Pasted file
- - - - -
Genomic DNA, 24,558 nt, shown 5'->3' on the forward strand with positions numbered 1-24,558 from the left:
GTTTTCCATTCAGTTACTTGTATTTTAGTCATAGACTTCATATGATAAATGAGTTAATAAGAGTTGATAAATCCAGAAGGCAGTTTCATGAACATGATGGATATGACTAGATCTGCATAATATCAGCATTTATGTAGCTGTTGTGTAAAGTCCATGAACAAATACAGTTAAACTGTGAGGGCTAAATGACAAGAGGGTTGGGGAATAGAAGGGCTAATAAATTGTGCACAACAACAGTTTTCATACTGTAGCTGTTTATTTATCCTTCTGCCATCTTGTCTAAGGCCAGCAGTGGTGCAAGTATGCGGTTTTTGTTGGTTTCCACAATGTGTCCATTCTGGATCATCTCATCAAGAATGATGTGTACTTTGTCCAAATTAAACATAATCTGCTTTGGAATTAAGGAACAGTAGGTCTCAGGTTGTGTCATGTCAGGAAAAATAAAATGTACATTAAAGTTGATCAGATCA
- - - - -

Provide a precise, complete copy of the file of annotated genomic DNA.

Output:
Genomic DNA, 24,558 nt, shown 5'->3' on the forward strand with positions numbered 1-24,558 from the left:
GTTTTCCATTCAGTTACTTGTATTTTAGTCATAGACTTCATATGATAAATGAGTTAATAAGAGTTGATAAATCCAGAAGGCAGTTTCATGAACATGATGGATATGACTAGATCTGCATAATATCAGCATTTATGTAGCTGTTGTGTAAAGTCCATGAACAAATACAGTTAAACTGTGAGGGCTAAATGACAAGAGGGTTGGGGAATAGAAGGGCTAATAAATTGTGCACAACAACAGTTTTCATACTGTAGCTGTTTATTTATCCTTCTGCCATCTTGTCTAAGGCCAGCAGTGGTGCAAGTATGCGGTTTTTGTTGGTTTCCACAATGTGTCCATTCTGGATCATCTCATCAAGAATGATGTGTACTTTGTCCAAATTAAACATAATCTGCTTTGGAATTAAGGAACAGTAGGTCTCAGGTTGTGTCATGTCAGGAAAAATAAAATGTACATTAAAGTTGATCAGATCA